While I was looking around for solution for this problem on Google, I came upon few pages where they talked about if you have empty line before command, that command will not work. For example:

#this is a cron file

* * * * * /do/something

In this example, /do/something will not run since there is a blank line before it. You can fix this by moving that command up or put another comment above it. This is a very odd thing and I have never experienced it myself but I figured if you stumble upon this post looking for help, blank line before command in crontab might be your issue. Please comment if you had to delete a blank line to fix your crontab file. Also mention which OS you are using. To learn more about crond, see man crond and man crontab.

SSH: Getting error ssh_exchange_identification: Connection closed by remote host

Today I was working on setting up public key authentication over SSH on few servers I inherited recently.  I have done this many times and never ran in to following error:

ssh_exchange_identification: Connection closed by remote host

After doing further research on the server I was trying to connect to (looking at logs) I noticed the server was denying connection based on ip.  I put my servers ip in /etc/hosts.allow and tried again.  This time I was connected without any problems.  Note that you do not have to restart SSH for hosts.allow change to take affect.

DISCLAIMER: Please be smart and use code found on internet carefully. Make backups often. And yeah.. last but not least.. I am not responsible for any damage caused by this posting. Use at your own risk.

SSH: Setting up public key authentication over SSH (CentOS, Redhat, Linux, Fedora)

Before we go in to details on how to set up public key authentication, I would like to talk about pros and cons about doing this. After you know the pros and cons, you can make an educated decision. First, let us talk about biggest benefit about setting up public key authentication over ssh. Once you set up the keys correctly, you will not need to enter password to access the other server. For example, you can just type ssh and you will be logged in. This is the method you must use if you want to set up scripts which are run from crontab. For example, you may have rsync script running which does backups from one server to another every night. With every good thing, comes a bad thing. So let us say “somebody” has access to server1 as root. This somebody could be designated user or it could be a hacker who has gain root access to server1. Now since we have public key authentication over ssh setup between server1 and server2, this “somebody” now can access server2. As you can see, this can be a problematic. Now you know number one pro and con about setting up public key authentication over ssh. Let us now go on and actually go through process to setup keys.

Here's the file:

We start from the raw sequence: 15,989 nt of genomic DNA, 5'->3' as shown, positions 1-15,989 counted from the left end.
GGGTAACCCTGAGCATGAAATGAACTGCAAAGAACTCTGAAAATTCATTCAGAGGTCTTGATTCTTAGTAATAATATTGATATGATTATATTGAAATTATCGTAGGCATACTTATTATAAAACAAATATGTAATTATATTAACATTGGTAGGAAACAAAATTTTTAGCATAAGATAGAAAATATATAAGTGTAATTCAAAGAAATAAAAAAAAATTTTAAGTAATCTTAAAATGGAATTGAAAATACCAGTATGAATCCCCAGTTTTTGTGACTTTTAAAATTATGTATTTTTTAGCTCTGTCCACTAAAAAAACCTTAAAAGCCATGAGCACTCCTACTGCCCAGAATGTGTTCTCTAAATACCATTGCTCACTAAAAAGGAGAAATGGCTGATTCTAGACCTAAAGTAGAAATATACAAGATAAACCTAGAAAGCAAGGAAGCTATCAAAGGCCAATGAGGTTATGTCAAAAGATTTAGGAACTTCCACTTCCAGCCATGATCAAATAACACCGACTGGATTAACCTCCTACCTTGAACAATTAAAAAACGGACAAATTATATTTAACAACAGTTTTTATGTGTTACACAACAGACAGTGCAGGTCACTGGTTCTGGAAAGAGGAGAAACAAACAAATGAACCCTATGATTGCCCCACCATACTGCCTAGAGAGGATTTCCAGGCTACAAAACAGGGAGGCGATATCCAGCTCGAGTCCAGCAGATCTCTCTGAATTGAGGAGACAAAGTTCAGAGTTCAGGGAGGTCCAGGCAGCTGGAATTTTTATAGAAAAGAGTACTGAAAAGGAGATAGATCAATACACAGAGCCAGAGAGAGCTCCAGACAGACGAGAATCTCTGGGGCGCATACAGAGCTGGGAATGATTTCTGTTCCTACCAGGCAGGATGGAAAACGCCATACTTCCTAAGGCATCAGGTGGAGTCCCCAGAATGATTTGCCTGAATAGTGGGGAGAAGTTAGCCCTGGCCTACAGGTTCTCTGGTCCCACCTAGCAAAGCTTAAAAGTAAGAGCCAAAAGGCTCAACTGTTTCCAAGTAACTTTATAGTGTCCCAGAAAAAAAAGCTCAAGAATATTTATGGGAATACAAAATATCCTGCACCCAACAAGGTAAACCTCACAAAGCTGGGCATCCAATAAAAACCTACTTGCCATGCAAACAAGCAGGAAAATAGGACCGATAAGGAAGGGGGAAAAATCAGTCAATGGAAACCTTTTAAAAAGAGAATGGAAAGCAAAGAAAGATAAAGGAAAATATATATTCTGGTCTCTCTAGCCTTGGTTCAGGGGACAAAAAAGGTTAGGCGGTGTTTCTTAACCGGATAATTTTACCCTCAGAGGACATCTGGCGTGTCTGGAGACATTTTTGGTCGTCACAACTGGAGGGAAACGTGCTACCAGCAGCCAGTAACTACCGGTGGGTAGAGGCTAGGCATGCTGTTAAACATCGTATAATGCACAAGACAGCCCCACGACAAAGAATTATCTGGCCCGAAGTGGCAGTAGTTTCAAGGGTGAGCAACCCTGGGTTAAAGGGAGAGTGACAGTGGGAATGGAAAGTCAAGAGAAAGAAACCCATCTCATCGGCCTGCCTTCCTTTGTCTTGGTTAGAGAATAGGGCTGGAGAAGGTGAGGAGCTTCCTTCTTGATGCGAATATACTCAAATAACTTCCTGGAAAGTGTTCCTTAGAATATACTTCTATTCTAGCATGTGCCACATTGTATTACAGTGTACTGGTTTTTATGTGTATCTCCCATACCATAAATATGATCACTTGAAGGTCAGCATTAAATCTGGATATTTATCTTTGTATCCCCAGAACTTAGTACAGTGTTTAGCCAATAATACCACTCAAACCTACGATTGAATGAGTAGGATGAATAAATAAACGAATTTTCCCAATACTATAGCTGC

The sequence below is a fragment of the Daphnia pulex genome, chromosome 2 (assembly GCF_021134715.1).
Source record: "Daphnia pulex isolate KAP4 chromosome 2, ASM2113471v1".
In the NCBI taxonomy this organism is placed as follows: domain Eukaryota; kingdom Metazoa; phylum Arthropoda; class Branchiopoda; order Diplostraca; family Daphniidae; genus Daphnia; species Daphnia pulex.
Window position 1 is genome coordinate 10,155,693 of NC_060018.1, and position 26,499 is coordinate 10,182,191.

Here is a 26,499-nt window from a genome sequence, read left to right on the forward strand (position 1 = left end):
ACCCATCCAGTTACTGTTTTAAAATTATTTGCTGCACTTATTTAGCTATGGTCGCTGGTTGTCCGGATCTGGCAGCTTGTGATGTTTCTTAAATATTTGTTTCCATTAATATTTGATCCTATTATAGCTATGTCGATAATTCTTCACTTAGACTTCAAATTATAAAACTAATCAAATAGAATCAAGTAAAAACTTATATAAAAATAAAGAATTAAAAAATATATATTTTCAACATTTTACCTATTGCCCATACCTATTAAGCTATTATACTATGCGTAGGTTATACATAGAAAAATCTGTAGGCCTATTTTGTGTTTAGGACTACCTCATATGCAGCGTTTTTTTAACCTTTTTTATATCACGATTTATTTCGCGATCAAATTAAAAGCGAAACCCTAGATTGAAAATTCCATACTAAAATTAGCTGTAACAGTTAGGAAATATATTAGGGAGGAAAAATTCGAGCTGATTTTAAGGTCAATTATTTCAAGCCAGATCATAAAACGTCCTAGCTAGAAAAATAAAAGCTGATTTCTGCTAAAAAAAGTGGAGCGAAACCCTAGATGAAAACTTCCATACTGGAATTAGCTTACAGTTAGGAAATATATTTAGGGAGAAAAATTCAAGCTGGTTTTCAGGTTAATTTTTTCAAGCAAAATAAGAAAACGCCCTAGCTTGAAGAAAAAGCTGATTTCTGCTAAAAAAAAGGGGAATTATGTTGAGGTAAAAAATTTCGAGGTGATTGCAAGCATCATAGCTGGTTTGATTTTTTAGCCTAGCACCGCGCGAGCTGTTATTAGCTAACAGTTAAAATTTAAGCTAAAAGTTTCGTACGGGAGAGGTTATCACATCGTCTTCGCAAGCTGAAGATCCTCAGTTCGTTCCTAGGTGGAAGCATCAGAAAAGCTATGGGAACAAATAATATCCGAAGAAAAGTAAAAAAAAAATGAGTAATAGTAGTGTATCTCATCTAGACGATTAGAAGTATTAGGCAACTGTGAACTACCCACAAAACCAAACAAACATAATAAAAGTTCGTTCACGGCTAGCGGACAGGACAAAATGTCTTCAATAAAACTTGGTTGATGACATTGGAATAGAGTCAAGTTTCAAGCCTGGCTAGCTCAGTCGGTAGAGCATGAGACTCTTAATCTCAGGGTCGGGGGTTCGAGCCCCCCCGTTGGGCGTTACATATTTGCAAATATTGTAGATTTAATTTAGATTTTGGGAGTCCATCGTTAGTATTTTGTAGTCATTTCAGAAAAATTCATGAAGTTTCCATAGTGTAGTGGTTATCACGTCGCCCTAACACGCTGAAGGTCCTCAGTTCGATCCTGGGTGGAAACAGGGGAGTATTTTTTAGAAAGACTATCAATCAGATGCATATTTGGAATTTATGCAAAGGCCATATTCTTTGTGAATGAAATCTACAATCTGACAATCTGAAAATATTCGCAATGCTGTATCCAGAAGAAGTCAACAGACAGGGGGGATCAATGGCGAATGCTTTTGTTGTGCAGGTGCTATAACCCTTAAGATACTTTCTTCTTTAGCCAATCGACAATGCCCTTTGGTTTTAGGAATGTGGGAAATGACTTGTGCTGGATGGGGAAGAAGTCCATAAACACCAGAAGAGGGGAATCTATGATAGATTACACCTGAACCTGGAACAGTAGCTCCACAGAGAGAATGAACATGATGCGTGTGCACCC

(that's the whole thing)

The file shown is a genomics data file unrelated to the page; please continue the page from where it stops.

On server1, you type: ssh-keygen -t rsa (just press enter to keep accepting defaults). You should see something like this:

ssh-keygen -t rsa
Generating public/private rsa key pair.
Enter file in which to save the key (/root/.ssh/id_rsa):
Created directory '/root/.ssh'.
Enter passphrase (empty for no passphrase):
Enter same passphrase again:
Your identification has been saved in /root/.ssh/id_rsa.
Your public key has been saved in /root/.ssh/
The key fingerprint is:
a2:b2:aw:w2:63:25:2a:62:fs:d5:ff:fd:11:f1:aa:60 [email protected]

Fingerprint for your server will be different. Now cat /root/.ssh/ Copy the contents it displays. You will need this for server2. Paste it into notepad or any other text editor and make sure it pastes as one line. This is very crucial you check this.

Now login to server2. Create the public key by typing: ssh-keygen -t rsa (this is same thing we did on server1). Once you are done, type vi /root/.ssh/authorized_keys2

Paste the content you copied earlier on server1. Make sure it is all on one line. Save/exit.  At this point, we should change the permissions on the file to make sure sshd likes it:  chmod 600 /root/.ssh/authorized_keys2

Go back to server1 and type ssh server2 You should be logged in with out having to put in a password. If you are prompted for password still, check server2 /root/.ssh/authorized_keys2 file and make sure everything you pasted is one line.

That is all you have to do set up public key authentication over ssh!

DISCLAIMER: Please be smart and use code found on internet carefully. Make backups often. And yeah.. last but not least.. I am not responsible for any damage caused by this posting. Use at your own risk.